I found this passage interesting not because of its obvious truth but for how atrocities, and the perception thereof, are created, expanded and perpetuated by political activists and the media.

A short list of atrocities reported by political activists and the media might include (but certainly not be limited to):
- the Bush administration’s use of WMDs as a pretext to invade Iraq,
- all subsequent “lies” told by the same,
- prisoner mistreatment at Abu Ghriab,
- prisoner mistreatment at Guantanamo,
- civilian death estimates since the invasion of Iraq, and
- friendly-fire incidents during and after the ground offensive in Iraq,

These examples represent a continuous effort to sensationalize news reports and politicize anything that happens on the battlefield and behind it. With little regard to the tactics, politics and training of those the US is fighting against, those who would work against the Bush administration take any opportunity to lay blame at the door of the US. They do so, in my opinion, for personal, popular or political gain and not for the purported reason of “speaking truth to power.”

What these continuous attacks against the US from within may eventually do, though, is persuade the public at large to give up the fight against terrorists. If it is a given that terrorists will always be unable to overthrow a strong, democratic state without aid of circumstance, I have to wonder if, in the long term, domestic propaganda supporting – or at least apologetic of – terrorists and their acts and motives and hyper-critical of most (if not all) US policies which fight terrorists may not prove to be the fulcrum which tips the fight.

Here’s an interesting “what if” scenario: what if, instead of concentrating almost solely on the flaws and imperfections of US policy, the media focused more on deconstructing terrorist propaganda, motivations, strategy and goals? What would they lose by focusing attention on enemies outside of the state instead of those within – real or perceived?

Without opening the can of “media bias” worms, which can be argued endlessly, I would submit that to some extent, the media would give up safety. As has already been seen on several occasions, terrorists have no compunction about killing any Westerner (or Easterner, or Middle Easterner for that matter). Therefore, being severely critical of terrorists on a continual basis may be harmful to one’s health. However, hyper-criticality of a Western government carries almost no personal danger. On the contrary, it is celebrated – and therefore the easier road.

Now, I don’t want to be accused of roundly calling the media cowards. I write this from the safety of my dinner table overlooking a nice park…I have no place to accuse cowardice here. However, I do think that there are correct and incorrect ways to focus dissent and media attention. It would do the US, the West, and all who live within it – politicians, media, academics…everyone – to refocus and re-evaluate. Instead of endlessly dissecting the motives and machinations of our political adversaries, we ought to evaluate those of our external adversaries. And, just as import, we should scrutinize ourselves lest we aid the very forces who cannot bring us down without our help.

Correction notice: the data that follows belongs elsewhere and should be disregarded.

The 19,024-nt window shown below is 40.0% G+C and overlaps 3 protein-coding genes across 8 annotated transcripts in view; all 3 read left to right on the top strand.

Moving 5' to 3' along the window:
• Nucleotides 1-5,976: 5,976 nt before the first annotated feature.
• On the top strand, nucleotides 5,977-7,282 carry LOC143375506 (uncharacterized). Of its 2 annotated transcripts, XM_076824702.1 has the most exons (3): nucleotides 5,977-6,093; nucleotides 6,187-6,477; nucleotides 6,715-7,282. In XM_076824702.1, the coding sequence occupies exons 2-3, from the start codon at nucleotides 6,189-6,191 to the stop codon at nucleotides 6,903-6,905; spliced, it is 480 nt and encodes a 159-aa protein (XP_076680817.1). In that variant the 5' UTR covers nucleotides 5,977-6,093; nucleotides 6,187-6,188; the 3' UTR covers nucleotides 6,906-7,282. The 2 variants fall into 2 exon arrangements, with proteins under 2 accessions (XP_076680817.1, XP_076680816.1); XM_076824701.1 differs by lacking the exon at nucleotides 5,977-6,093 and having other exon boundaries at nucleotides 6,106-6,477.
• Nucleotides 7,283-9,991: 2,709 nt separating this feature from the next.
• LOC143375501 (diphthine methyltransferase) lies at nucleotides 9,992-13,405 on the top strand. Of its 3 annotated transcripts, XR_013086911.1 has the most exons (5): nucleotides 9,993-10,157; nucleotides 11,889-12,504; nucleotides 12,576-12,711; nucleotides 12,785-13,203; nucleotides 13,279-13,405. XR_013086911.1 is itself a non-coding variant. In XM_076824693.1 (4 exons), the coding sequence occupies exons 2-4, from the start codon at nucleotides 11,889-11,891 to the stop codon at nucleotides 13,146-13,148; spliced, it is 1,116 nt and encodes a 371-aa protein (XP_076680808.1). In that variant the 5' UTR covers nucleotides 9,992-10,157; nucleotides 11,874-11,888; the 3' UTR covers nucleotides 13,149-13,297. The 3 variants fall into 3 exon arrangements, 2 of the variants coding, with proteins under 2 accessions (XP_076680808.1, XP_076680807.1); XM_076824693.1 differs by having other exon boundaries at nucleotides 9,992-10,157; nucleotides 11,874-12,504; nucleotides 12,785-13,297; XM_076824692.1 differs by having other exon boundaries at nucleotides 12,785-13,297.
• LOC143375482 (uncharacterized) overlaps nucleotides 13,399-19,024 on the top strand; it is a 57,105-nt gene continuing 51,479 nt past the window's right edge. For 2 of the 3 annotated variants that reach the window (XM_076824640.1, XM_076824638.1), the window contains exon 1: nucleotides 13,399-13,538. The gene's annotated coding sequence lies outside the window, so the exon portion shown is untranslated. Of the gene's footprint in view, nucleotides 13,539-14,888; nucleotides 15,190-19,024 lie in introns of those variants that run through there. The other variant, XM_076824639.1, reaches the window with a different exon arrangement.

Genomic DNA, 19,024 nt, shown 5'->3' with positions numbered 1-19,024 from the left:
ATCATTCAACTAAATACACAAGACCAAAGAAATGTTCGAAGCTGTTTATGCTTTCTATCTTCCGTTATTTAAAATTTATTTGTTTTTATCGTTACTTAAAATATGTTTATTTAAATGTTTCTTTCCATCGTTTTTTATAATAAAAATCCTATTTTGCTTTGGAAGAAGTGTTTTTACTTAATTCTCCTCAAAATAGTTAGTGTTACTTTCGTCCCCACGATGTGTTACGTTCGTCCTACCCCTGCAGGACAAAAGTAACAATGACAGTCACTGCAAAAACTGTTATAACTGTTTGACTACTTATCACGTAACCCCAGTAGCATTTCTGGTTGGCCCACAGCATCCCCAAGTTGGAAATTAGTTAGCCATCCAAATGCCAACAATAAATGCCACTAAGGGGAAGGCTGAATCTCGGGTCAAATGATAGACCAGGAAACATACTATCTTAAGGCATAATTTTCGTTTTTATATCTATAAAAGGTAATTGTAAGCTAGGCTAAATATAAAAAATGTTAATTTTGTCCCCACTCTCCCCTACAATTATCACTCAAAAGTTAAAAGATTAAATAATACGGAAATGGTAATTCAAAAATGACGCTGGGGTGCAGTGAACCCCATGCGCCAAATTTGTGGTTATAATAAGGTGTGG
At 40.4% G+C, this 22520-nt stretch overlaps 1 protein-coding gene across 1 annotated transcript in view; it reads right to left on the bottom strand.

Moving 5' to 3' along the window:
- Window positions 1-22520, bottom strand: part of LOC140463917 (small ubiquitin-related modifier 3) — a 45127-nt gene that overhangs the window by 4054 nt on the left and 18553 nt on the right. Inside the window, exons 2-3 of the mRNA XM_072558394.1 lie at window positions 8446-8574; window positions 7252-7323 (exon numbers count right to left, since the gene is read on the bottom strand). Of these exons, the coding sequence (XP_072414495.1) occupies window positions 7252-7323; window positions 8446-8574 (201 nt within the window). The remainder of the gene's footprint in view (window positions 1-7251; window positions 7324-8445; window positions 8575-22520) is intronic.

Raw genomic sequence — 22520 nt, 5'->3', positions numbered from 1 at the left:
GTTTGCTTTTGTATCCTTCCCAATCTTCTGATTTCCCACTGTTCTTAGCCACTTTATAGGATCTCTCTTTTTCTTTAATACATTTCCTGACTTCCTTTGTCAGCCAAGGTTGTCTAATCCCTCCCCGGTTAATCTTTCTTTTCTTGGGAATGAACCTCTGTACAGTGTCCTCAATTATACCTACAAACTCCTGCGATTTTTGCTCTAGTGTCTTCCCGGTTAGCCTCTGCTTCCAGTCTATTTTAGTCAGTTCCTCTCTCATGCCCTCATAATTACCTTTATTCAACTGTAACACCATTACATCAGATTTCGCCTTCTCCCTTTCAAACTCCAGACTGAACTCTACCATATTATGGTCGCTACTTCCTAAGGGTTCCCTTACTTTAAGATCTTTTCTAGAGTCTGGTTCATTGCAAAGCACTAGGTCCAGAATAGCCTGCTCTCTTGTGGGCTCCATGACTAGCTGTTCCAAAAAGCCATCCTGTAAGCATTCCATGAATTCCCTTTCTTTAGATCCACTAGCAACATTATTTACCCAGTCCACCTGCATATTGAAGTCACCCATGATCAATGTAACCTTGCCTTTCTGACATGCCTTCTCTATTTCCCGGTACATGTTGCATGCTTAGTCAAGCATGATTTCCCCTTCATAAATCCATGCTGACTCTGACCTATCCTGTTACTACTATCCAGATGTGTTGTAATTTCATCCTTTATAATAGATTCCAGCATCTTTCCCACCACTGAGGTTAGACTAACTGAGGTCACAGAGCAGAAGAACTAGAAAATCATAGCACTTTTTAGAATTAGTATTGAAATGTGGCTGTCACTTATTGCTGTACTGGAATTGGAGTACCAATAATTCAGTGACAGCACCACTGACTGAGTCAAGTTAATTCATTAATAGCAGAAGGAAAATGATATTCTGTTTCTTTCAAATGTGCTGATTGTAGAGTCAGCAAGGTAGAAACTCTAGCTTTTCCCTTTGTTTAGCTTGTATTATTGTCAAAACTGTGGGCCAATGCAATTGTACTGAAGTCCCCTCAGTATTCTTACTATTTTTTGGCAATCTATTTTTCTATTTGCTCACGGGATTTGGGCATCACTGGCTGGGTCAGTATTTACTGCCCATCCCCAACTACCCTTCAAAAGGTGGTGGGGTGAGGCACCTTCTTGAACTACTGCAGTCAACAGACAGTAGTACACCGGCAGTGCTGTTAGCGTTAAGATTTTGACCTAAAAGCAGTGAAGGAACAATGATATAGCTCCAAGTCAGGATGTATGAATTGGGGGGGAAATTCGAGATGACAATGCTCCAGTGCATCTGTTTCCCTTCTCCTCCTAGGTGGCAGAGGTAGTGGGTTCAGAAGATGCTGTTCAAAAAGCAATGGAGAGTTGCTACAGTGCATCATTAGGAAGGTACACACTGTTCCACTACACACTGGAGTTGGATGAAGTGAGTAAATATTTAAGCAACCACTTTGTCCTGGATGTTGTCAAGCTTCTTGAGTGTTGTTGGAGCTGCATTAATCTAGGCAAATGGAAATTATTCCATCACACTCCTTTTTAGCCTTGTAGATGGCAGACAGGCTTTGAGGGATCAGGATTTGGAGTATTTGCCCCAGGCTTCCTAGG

15 March 2007

Sen. Cornyn on NCLB

As No Child Left Behind comes up for renewal, it was good to read a column by Texas Senator Cornyn calling for reforms within the bill. Surprisingly for someone in Washington, Cornyn’s drive to change NCLB would give more discretion to states as far as how federal funding is spent and remove layers of bureaucratic red tape at the federal level.

It is, in my opinion, a move in the right direction. States are at least one level closer to the issues affecting local classroom and can therefore recognize and understand local circumstances better than federal agencies. Educational challenges in Texas are not the same as those in, say, North Dakota. Allowing state legislatures and school boards deal with state and local problems only makes sense.

If the federal government wants to tie some sort of condition to federal funding (which to my understanding, NCLB already does), that’s perfectly understandable. However, dictating to states how they spend federal funding is a misguided effort in micromanagement. It would be more appropriate for feds to limit their intrusiveness to ensuring that funds spent to meet some clearly states goal.

If Cornyn’s initiative passes then it will move more control of education closer to where it belongs – at the local level. I only wish that he would not have attached a cheesy acronym to the bill, which is called Academic Partnerships Lead Us to Success (A-PLUS).

13 March 2007

A Longer School Day?

Originally posted on American Thinker - 13 March 2007.

A Longer School Day?
By Bob Myer

In some places in the US, as well as in the UK, schools are either considering or experimenting with extending school hours. In Massachusetts, the extended school day is suggested as a possible remedy for schools who fail to meet No Child Left Behind benchmarks. In the UK, extended school hours may remedy a lack of quality childcare, thus allowing parents to work longer hours without worrying where their children are.